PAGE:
1. The consultation process: The noticeable changes in the amended rules as compared to the Revised Amendments is the removal of clarification on the “business of the Central Government,” which was originally meant to apply to any business transacted under the rules of business made under Article 77(3) of the Constitution. The IT Amendment Rules, 2023 also supposedly acknowledges the concerns surrounding the appointment of the PIB FCU as the arbiter of labelling “fake news” on the internet by eliminating the PIB FCU as the authority for fact-checking under the amended Rules. Nonetheless, this modification fails to address the wider predicaments associated with the said provision - like the excessive delegation of executive power, or rendering the Union Government the final arbiter of free speech on the internet.
  2. The legal challenge: The IT Amendment Rules, 2023 introduces new grounds for taking action against content under Rule 3(1)(b)(v), and even fails to define the grounds, i.e. “fake”, “false”, and “misleading”. This introduces vague grounds for blocking content hosted by intermediaries, and violates both the Shreya Singhal v. Union of India (2013) judgement and the spirit of Section 69A of the Information Technology Act, 2000 (“IT Act, 2000”). The IT Amendment Rules, 2023 thus seek to establish a new procedure for internet censorship, circumventing safeguards, by introducing a third avenue for passing blocking orders. A separate petition, filed by IFF, challenging the constitutional validity of this provision was filed before the Bombay High Court on April 11, 2023. The Bombay High Court had directed MeitY to file its response by April 19, 2023 on why the IT Amendment Rules, 2023 should not be stayed, and also describe the factual background that necessitated the issuance of the amendments.
  3. The implication: The implication for intermediaries who chose to not observe or fail to take action related to the due diligence requirements under the amendment would risk the loss of their “safe harbour” protections, provided under Section 79 of the IT Act, 2000. Many journalists and media organisations, such as the Editor’s Guild of India, Indian Newspaper Society, Asia Internet Coalition, etc, have expressed alarm at the notification of these IT Amendment Rules, 2023, specifically in the context of the loss of the safe harbour provisions. The nature of the censorship being proposed by the fact-checking amendments under the IT Amendment Rules, 2023, could vastly affect the nature of free speech on the internet - most importantly in the context of dissent.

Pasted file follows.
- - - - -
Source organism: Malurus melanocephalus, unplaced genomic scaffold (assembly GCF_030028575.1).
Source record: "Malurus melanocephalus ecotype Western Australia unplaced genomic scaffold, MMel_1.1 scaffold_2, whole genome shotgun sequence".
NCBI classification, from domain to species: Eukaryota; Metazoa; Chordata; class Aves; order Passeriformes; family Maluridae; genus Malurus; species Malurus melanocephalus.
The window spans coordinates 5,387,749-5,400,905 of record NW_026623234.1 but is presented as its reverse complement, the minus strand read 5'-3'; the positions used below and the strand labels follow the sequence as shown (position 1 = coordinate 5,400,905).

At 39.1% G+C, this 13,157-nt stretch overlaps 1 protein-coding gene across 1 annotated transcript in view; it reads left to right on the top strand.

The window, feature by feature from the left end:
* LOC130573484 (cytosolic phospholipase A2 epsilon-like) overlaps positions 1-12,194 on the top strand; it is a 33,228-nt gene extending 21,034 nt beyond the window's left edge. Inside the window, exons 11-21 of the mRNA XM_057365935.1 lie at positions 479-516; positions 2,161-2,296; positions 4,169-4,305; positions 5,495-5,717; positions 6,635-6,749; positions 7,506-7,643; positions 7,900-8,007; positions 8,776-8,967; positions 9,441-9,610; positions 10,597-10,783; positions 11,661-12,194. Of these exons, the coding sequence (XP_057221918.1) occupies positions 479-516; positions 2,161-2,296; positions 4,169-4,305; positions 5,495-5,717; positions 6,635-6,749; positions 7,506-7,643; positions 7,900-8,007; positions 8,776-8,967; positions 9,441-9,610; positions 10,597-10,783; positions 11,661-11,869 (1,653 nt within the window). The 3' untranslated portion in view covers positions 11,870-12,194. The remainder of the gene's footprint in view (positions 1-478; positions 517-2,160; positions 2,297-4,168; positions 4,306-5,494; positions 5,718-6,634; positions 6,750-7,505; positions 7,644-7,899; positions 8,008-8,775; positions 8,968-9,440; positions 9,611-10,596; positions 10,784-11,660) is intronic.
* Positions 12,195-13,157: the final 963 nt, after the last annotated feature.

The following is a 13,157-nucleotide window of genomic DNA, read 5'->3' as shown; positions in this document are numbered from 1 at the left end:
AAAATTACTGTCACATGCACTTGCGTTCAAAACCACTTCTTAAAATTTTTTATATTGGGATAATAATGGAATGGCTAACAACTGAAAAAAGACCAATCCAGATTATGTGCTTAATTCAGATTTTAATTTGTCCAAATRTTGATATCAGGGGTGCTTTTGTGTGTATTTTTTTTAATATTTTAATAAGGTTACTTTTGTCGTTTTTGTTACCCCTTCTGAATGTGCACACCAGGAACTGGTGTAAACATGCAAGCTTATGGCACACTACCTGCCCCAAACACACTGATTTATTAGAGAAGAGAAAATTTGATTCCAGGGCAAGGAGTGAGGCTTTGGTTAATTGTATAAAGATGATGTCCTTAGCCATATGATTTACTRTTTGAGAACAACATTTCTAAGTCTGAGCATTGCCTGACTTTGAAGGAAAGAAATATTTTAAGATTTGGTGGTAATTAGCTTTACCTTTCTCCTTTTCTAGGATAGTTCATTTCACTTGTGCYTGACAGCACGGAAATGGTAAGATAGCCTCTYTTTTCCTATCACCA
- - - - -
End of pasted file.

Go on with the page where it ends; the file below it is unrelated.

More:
Online Gaming Amendments

The IT Amendment Rules, 2023, introduce several new definitions and classification thus increasing clarity in several instances, and also limit several obligations to certain categories or class of entities thus reducing compliance burden on all entities. This has broadly been an improvement in comparison to the Proposed Amendment, 2023. However, as we stated in our consultation response to the proposed amendments, the logical reasoning and justification behind introducing yet another category of intermediaries, i.e. online gaming intermediary, has not been shared by the Ministry.

  1. Ambiguous definitions: The definition of online gaming intermediaries still remains very broad, and thus leads to ambiguity. The IT Amendment Rules introduces a categorisation of “online real money game” and states that one of the various criterias for certifying a game as “permissible online real money game” is that it should not involve ‘wagering on any outcome’. Some individuals have observed that “wagering” has not been elaborated upon anywhere in the Rules, thus leaving the classification of such games up to the understanding of the self regulatory body (“SRB”). The notified amendments also introduce changes to Rule 3(1)(b), imposing fresh obligation on intermediaries to not host, upload, or publish information in the nature of a non-permissible online game [sub-clause (ix)] and advertisements, surrogate advertisements, or promotion of a non-permissible online game [sub-clause (x)].